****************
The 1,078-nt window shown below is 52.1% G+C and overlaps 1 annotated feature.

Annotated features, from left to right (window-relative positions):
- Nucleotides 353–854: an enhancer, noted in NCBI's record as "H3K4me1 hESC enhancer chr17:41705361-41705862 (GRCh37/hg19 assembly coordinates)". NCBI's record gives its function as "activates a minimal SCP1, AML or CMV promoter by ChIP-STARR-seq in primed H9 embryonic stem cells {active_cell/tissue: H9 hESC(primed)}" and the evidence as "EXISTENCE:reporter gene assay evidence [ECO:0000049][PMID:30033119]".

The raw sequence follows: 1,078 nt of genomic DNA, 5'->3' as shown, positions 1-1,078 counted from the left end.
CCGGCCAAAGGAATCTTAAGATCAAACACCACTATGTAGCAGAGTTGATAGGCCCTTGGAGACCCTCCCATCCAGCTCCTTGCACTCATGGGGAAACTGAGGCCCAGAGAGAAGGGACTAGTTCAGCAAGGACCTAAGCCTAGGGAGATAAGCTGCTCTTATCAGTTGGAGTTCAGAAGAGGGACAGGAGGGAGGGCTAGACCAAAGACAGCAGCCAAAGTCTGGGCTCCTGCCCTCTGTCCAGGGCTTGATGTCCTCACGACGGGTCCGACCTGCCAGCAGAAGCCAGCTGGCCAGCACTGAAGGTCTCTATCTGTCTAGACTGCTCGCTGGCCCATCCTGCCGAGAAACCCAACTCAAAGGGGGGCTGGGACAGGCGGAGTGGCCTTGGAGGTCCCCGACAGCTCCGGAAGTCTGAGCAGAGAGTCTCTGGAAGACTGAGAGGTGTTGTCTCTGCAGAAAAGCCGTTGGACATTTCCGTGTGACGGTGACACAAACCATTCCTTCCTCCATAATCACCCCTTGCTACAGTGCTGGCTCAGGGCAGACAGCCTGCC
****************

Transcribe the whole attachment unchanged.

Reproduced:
The 1,078-nt window shown below is 52.1% G+C and overlaps 1 annotated feature.

Annotated features, from left to right (window-relative positions):
- Nucleotides 353–854: an enhancer, noted in NCBI's record as "H3K4me1 hESC enhancer chr17:41705361-41705862 (GRCh37/hg19 assembly coordinates)". NCBI's record gives its function as "activates a minimal SCP1, AML or CMV promoter by ChIP-STARR-seq in primed H9 embryonic stem cells {active_cell/tissue: H9 hESC(primed)}" and the evidence as "EXISTENCE:reporter gene assay evidence [ECO:0000049][PMID:30033119]".

The raw sequence follows: 1,078 nt of genomic DNA, 5'->3' as shown, positions 1-1,078 counted from the left end.
CCGGCCAAAGGAATCTTAAGATCAAACACCACTATGTAGCAGAGTTGATAGGCCCTTGGAGACCCTCCCATCCAGCTCCTTGCACTCATGGGGAAACTGAGGCCCAGAGAGAAGGGACTAGTTCAGCAAGGACCTAAGCCTAGGGAGATAAGCTGCTCTTATCAGTTGGAGTTCAGAAGAGGGACAGGAGGGAGGGCTAGACCAAAGACAGCAGCCAAAGTCTGGGCTCCTGCCCTCTGTCCAGGGCTTGATGTCCTCACGACGGGTCCGACCTGCCAGCAGAAGCCAGCTGGCCAGCACTGAAGGTCTCTATCTGTCTAGACTGCTCGCTGGCCCATCCTGCCGAGAAACCCAACTCAAAGGGGGGCTGGGACAGGCGGAGTGGCCTTGGAGGTCCCCGACAGCTCCGGAAGTCTGAGCAGAGAGTCTCTGGAAGACTGAGAGGTGTTGTCTCTGCAGAAAAGCCGTTGGACATTTCCGTGTGACGGTGACACAAACCATTCCTTCCTCCATAATCACCCCTTGCTACAGTGCTGGCTCAGGGCAGACAGCCTGCC